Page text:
By the way, if you’re like me and you just love the style of shallow pots, here’s a top 10 best houseplants for shallow pots. You might be surprised to find out how popular these houseplants are!
In terms of material, the best pots for indoor plants are ceramic and plastic. Here’s why:
Ceramic pots are porous, which means water drainage is done successfully and the plant is less likely to die from overwatering. It also means the plant needs watering more often.
Plastic pots are durable and easier to work with.
But there are a lot of other materials for planters out there.
Pros and cons for most popular houseplants pot materials
|Porous||Generally have only one drainage hole at the bottom|
|Very pretty and stylish||Easily breakable|
|Non toxic||Their curved shape makes it hard to change the soil or repot|
|Good for plants that need moisture||Environmental issues|
|Inexpensive||Can contain toxic materials|
|Lightweight||They don’t last more than a few years|
|Usually come with drainage holes and saucers||Dark-coloured plastic pots heat up very quickly and can damage heat-sensitive plants|
|Won’t break easily|
|Easy to clean|
|Porous||Will break easily|
|That vintage look||Don’t usually have drainage holes so you have to drill them|
|Can crack in cold weather|
|Attractive, especially for the Lucky Bamboo or Orchids||Break easily|
|Sturdy and durable,||Rust easily|
|Won’t break||Usually act as decorative pot and need a growing pot inside|
|Usually attractive||Can heat up too much if kept in direct sunlight|
|Compostable||Great for starting seeds, need transplanting after a while|
|Fairly cheap||Not suitable for strong plants|
Regardless of their size or material, here is an important note:
So by now, I bet you have a pretty good idea of what to choose for your houseplants when it comes to containers, but how about we find out what happens if you choose the wrong container for your houseplant?
Can the material of the container affect indoor plants?
Yes, it can. The material of the container in which the plant lives can either help it live longer or stunt its growth.
The table below is a guide with plant container materials ranked based on quality and their effects on indoor plants:
|Container material||Quality rating||Effects on the houseplant|
|Ceramic||9/10||The porous material sustains a good airflow which stimulates root growth and leads to healthier plants. It also wicks the moisture away from the soil so it can save the plant from overwatering damage. However, they sometimes come without drainage holes which you have to drill yourself and are pretty heavy.|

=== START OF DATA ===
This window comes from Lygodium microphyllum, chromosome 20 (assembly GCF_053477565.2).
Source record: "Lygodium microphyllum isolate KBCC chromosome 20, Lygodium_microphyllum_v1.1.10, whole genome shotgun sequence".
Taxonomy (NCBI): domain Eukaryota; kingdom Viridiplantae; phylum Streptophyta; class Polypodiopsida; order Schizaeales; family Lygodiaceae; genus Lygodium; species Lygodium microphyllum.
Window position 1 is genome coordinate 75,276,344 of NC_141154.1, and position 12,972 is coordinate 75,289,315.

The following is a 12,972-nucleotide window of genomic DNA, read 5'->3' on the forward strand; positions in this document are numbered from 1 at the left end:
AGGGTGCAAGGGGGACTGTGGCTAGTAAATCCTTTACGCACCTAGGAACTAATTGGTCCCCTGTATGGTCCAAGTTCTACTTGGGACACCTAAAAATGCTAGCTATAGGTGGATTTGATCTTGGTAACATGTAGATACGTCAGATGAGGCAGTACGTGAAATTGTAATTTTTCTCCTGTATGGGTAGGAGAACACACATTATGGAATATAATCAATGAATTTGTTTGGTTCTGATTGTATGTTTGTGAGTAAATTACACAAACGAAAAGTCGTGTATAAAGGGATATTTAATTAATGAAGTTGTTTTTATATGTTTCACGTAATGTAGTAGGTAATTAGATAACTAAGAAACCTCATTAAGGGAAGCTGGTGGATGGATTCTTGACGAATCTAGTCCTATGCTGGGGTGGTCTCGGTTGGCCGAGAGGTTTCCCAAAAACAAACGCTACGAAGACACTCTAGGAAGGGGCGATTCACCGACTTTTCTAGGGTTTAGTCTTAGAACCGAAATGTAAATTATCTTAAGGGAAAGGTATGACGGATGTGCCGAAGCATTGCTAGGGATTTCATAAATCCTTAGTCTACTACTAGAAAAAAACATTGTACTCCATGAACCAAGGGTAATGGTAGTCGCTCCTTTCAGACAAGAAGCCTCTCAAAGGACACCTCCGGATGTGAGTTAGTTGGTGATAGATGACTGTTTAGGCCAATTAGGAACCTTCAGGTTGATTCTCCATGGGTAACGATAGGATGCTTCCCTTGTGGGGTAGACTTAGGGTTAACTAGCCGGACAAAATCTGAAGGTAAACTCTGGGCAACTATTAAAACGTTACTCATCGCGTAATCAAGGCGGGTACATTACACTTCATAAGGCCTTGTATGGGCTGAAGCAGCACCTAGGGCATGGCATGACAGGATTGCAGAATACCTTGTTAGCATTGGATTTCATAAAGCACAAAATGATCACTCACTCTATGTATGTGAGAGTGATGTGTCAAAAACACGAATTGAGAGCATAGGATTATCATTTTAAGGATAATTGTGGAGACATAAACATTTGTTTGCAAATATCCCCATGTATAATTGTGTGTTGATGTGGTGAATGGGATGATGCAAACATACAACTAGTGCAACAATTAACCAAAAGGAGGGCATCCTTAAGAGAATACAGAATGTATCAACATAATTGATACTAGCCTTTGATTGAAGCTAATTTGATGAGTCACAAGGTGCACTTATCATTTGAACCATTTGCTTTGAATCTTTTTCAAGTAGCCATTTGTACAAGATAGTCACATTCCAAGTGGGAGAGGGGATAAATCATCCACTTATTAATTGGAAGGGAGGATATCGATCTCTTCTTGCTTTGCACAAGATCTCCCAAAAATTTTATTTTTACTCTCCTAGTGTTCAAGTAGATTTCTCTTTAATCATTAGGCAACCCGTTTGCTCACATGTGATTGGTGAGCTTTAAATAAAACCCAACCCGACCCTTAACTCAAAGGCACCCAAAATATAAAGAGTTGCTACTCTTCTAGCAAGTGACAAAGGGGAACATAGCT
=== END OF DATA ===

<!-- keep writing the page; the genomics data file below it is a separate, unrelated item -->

|Clay||9/10||The porosity of the material creates a healthy growing environment. The effects of the clay pots are similar to the ones of ceramic pots.|
|Plastic||7/10||Poor quality plastic planters can leak toxins into the soil, damaging the plant in the long run. However, most plastic pots are safe and they don’t have the wicking effect of ceramic, so they make a great choice for moisture loving plants. They usually come with drainage holes which save the roots from rotting.|
|Wood||6/10||The only danger with wooden containers is that they can rot. This leads to an unhealthy growth and even death of the plant. To avoid rotting, line the wooden container with some plastic and make some holes at the bottom for water drainage.|
|Compostable material||5/10||The most common ones are peat-pots, which are made of fibre. Fibre containers have a tendency to wick a lot of moisture, therefore leaving the plant thirsty for some water, so the impact can be quite significant.|
|Glass||4/10||There is no proven negative effect of the glass material over the plant. However, the root system and the soil are part of a growing environment that contains all sorts of bacterial communities that are essential to the plant. This is a system that has evolved in the dark. Because of this, giving your houseplant a transparent home is something that will not benefit it in the long run. So generally speaking, I wouldn’t opt for a glass container.|
|Metal||3/10||The most common effect of a metal container on the plant is damage to the roots. This happens when the metal container overheats, and this is easily possible if left in the sun for a long time.|
Okay! Now you know that if it’s of good quality, plastic won’t affect your plants, plus it is cheap, easy to work with and durable.
I have mentioned a couple of times about moisture-loving plants and how they are most comfortable in plastic pots. So, let’s see some plants that love plastic pots.
5 Best Plants for Plastic Pots
Here are some indoor plants that not only are very easy to maintain, but can live a long and healthy life in a plastic pot, or in your bathroom, for the same reason – they love moisture.
Requires bright, indirect sunlight and is perfect for hanging. Keep it in a medium sized plastic pot, approx. 12 – 14 cm, in a rather cooler than hotter room and it will be the happiest plant in your home.
Seriously, can this plant get any better? Not only has it numerous health and beauty benefits, but it is so easy to grow. All it requires is about 6 hours of bright sunlight, the right sized pot (ideally plastic) and watering every week or so. You can easily overwater an Aloe, but if you leave enough time between waterings, it can recover quickly.
With this one, no amount of water is too much. Actually, it can grow only in water, no soil needed. Plastic or not, the container has to be the right size, so it can keep the stems upright. It needs low light and fresh air every week.
Ferns usually get their moisture from the air, which makes them perfect for the bathroom, but you get away with the plastic pot which retains enough moisture for the fern to be happy. It usually needs low to moderate indirect sunlight.
Orchids thrive in high-humidity and damp environments, so plastic pots make an ideal home for these reasons. They also should receive direct sunlight and not be overwatered. Here’s a trick: place a cube of ice on the soil once a week to give your Orchid the right amount of water.
Some important conclusions to draw from this article are:
Indoor plants can safely stay in high quality plastic pots
Different houseplants have different needs when it comes to their containers
Various container materials have specific effects on houseplants
Drainage holes at the bottom of the pot are essential to the plant
Okay, guys. That’s it for today. See you later, stay green!